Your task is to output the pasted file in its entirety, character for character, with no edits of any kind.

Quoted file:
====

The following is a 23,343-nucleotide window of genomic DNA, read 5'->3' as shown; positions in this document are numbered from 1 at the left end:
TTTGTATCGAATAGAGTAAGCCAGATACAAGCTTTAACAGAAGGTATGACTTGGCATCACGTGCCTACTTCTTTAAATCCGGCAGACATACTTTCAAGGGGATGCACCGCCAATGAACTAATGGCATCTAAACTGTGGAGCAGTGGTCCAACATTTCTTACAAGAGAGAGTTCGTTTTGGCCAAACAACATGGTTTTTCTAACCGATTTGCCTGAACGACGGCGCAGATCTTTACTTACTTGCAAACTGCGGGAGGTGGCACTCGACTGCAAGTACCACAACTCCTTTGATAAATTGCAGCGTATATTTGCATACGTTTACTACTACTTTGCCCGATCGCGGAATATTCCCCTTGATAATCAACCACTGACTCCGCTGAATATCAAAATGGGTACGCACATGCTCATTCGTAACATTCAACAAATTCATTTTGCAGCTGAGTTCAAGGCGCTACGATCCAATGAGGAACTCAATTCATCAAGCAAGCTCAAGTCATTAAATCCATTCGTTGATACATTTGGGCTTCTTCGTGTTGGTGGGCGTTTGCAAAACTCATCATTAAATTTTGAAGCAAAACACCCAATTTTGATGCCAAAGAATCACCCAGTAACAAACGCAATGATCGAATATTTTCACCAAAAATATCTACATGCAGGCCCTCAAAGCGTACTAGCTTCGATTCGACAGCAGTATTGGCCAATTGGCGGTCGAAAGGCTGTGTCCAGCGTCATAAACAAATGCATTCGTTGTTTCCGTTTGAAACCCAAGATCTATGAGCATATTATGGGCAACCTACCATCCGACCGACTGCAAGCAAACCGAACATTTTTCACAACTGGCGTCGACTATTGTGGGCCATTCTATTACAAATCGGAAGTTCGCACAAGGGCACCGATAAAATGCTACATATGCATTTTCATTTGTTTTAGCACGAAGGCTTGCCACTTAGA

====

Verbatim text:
The following is a 23,343-nucleotide window of genomic DNA, read 5'->3' as shown; positions in this document are numbered from 1 at the left end:
TTTGTATCGAATAGAGTAAGCCAGATACAAGCTTTAACAGAAGGTATGACTTGGCATCACGTGCCTACTTCTTTAAATCCGGCAGACATACTTTCAAGGGGATGCACCGCCAATGAACTAATGGCATCTAAACTGTGGAGCAGTGGTCCAACATTTCTTACAAGAGAGAGTTCGTTTTGGCCAAACAACATGGTTTTTCTAACCGATTTGCCTGAACGACGGCGCAGATCTTTACTTACTTGCAAACTGCGGGAGGTGGCACTCGACTGCAAGTACCACAACTCCTTTGATAAATTGCAGCGTATATTTGCATACGTTTACTACTACTTTGCCCGATCGCGGAATATTCCCCTTGATAATCAACCACTGACTCCGCTGAATATCAAAATGGGTACGCACATGCTCATTCGTAACATTCAACAAATTCATTTTGCAGCTGAGTTCAAGGCGCTACGATCCAATGAGGAACTCAATTCATCAAGCAAGCTCAAGTCATTAAATCCATTCGTTGATACATTTGGGCTTCTTCGTGTTGGTGGGCGTTTGCAAAACTCATCATTAAATTTTGAAGCAAAACACCCAATTTTGATGCCAAAGAATCACCCAGTAACAAACGCAATGATCGAATATTTTCACCAAAAATATCTACATGCAGGCCCTCAAAGCGTACTAGCTTCGATTCGACAGCAGTATTGGCCAATTGGCGGTCGAAAGGCTGTGTCCAGCGTCATAAACAAATGCATTCGTTGTTTCCGTTTGAAACCCAAGATCTATGAGCATATTATGGGCAACCTACCATCCGACCGACTGCAAGCAAACCGAACATTTTTCACAACTGGCGTCGACTATTGTGGGCCATTCTATTACAAATCGGAAGTTCGCACAAGGGCACCGATAAAATGCTACATATGCATTTTCATTTGTTTTAGCACGAAGGCTTGCCACTTAGA